I mentioned to some friends today that the love and support that has been given to our family has exceeded our capacity to respond. I can extend that same sentiment to all of you. Thank you for the private emails, the calls, the visits, and the comments on this blog. We will not forget your kindness.

Friday, July 3, 2009

Some setbacks

Today was difficult. The efficiency of Dad's breathing gradually deteriorated until the doctors decided to intubate him again. So he's back on the ventilator. There is also a concern that a more resistant bacterial infection has taken over the lungs, as his white blood cell count is climbing again, along with his heart rate and temperature.

Thursday, July 2, 2009

Update on Kent, July 3

Dad stood up for the first time since the accident. He was a little shaky and he expressed surprise and concern at how weak he was. The nurses sat him down in a chair and he sat for about 20 minutes. It was clearly more difficult for him to breathe in an upright position. His breathing rate went up to the mid 30s and his oxygen saturation went down to about 84% before he asked to be moved back to the bed. It was good progress, but it was also a reminder of how much work remains to be done.

All of the excitement tired him out, and now he's sleeping. His heart rate is 104. His oxygen saturation is still a little low at 94%, and his breathing is still high at 31. But his temperature is down to 37.4 C.

He still suffers from a bit of disorientation. Sometimes it worries me, and I have to remind myself that it is normal to have temporary cognitive deficits following head trauma and extended administration of drugs like morphine and midazolam. On the other hand, hanging around Kent Wood on narcotics is pretty fun! He is still the sweetest, gentlest man I know, and that sweetness comes out in very creative and, at times, hilarious ways. Yesterday, Kristen (my wife) was at his side while he was nodding off during a conversation about women's rights (apparently he was concerned that too many women were not being given enough opportunities). He suddenly opened his eyes and said, "Pastries." Kristen asked, "Kent, are you dreaming about doughnuts?" He closed his eyes again, smiled, and said, "Oh, the pastries I've seen. It's wonderful!" Not surprising, coming from a man who made us stop at every Dunkin Donuts we saw during a road trip on the East Coast.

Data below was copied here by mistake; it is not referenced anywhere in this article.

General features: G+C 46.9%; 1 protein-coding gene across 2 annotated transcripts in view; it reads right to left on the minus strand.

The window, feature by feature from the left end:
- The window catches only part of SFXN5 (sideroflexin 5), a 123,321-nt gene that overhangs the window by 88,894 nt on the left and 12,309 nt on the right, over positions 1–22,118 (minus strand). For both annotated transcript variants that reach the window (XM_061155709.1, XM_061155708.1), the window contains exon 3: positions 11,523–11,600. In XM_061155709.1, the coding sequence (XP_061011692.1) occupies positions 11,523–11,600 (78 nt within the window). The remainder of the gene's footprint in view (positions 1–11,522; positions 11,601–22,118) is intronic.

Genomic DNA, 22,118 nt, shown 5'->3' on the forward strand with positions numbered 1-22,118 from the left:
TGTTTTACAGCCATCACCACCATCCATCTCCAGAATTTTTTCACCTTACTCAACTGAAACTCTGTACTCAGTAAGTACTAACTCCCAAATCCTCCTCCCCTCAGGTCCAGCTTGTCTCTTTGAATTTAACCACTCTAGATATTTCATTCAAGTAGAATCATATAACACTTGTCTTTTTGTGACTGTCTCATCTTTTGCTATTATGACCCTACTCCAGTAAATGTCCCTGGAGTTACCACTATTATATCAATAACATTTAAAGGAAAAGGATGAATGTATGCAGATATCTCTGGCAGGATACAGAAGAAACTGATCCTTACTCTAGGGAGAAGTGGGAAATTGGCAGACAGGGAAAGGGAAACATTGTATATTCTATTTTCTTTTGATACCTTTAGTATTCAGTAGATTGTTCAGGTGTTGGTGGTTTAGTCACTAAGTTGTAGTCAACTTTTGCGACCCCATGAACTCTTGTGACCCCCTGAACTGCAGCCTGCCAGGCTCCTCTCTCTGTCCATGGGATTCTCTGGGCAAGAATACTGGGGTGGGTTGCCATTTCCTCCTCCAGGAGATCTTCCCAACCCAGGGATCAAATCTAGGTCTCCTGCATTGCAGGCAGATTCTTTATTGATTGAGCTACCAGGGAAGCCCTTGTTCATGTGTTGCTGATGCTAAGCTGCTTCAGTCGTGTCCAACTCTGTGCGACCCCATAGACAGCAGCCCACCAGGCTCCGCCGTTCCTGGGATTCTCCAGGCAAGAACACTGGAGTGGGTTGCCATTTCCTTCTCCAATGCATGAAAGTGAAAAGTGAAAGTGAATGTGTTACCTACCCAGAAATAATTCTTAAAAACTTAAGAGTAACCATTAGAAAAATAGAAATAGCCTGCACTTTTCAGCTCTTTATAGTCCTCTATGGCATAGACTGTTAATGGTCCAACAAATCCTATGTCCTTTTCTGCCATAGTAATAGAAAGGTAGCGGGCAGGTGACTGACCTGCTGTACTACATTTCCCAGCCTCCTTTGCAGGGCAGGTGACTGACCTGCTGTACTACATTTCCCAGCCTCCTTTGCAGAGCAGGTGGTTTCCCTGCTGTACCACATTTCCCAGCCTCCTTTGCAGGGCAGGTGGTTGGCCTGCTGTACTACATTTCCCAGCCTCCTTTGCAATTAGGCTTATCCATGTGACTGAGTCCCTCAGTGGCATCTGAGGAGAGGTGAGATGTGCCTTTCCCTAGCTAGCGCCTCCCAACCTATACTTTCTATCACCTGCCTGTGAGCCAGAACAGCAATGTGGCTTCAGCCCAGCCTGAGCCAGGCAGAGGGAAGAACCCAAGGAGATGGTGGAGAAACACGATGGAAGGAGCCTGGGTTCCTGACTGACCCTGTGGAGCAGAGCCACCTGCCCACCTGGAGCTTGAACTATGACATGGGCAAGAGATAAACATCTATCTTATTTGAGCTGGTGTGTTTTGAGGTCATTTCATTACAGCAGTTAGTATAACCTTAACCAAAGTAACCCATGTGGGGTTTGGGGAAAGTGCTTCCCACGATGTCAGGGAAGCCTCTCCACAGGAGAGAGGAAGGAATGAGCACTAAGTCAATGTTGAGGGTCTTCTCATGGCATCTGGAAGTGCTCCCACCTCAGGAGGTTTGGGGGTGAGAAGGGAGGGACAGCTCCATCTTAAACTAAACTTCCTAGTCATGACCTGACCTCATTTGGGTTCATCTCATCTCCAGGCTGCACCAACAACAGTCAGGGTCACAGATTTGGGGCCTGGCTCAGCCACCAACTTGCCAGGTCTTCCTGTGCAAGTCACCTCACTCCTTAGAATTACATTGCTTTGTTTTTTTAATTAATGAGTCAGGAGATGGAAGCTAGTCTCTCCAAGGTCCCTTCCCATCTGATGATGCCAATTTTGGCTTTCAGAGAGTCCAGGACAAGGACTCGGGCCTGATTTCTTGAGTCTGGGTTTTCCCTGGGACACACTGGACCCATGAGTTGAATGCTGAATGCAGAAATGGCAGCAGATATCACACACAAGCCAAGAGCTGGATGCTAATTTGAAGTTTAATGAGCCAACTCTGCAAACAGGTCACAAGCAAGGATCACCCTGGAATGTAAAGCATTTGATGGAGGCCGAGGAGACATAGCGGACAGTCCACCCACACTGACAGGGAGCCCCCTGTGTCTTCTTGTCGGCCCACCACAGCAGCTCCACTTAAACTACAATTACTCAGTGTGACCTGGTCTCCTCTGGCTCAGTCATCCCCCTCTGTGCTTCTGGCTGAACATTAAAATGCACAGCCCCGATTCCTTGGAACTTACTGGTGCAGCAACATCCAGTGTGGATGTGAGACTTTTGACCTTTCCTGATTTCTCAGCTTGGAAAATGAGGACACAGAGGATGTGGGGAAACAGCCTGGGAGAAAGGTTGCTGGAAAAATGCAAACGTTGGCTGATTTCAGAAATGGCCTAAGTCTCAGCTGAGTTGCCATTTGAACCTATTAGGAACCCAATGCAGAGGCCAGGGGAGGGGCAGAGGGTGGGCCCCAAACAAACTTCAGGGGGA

A swallowing specialist just came in and did an assessment. Dad is still having a hard time executing a full swallow, and this would put him at risk for lung infection (i.e., food and liquid could accidentally get into his lungs). He's allowed to have ice chips (which he absolutely loves), and these will give him a chance to exercise his swallowing muscles. Unfortunately, this also means that he's going to have a feeding tube placed down his throat later today. Bummer.

The primary goals right now are (1) getting rid of the lung infection and (2) recovering the function of his swallowing muscles.

Wednesday, July 1, 2009

Goodbye, ventilator

A number of events over the last few days made it clear to us that today was the day to start talking to Dad about Mom. We gathered at his bedside early this morning and, after a brief prayer, proceeded to describe the accident and the subsequent events leading up to today. We did our best to pause and verify that he was understanding us, but the level of Dad's awareness has been fluctuating unpredictably over the last few days, and I think we unfortunately caught him in a bit of a haze. I think he understood some of the basics, but it was clear that not everything was sinking in.

Afterward, as we sat in the waiting room, coming to grips with the fact that we'd probably have to have that dreaded conversation at least one more time, one of the doctors approached us and said that she really wanted to get the breathing tube out of him today. It came out at about 2pm, and after an hour or two he was able to whisper to us. After 10 days of not being able to understand him, we were hanging on every word. There were a few sentences that were clearly the product of the morphine, but most of his communication to us made perfect sense.

Some of the more memorable lines:

We were telling him how remarkable his improvement has been, when he smiled and said, "I've got a lot to live for."

He was responding to the nurse's questions with a shrug and a 'yeah-whatever' sort of expression, with pursed lips. One of us said, "Dad, you sure are making a lot of funny faces." His response was something we affectionately call "Monkey Face", which is a ridiculous facial expression that is a family tradition handed down from generation to generation in the Wood line. My brother Jason and I were laughing about that one for a few minutes.

He repeatedly said, "Okay everybody, shall we go down to the cafeteria and grab a bite to eat?" After the last time, he turned to the nurse and asked, "Do you have any recommendations?"

We were so happy today.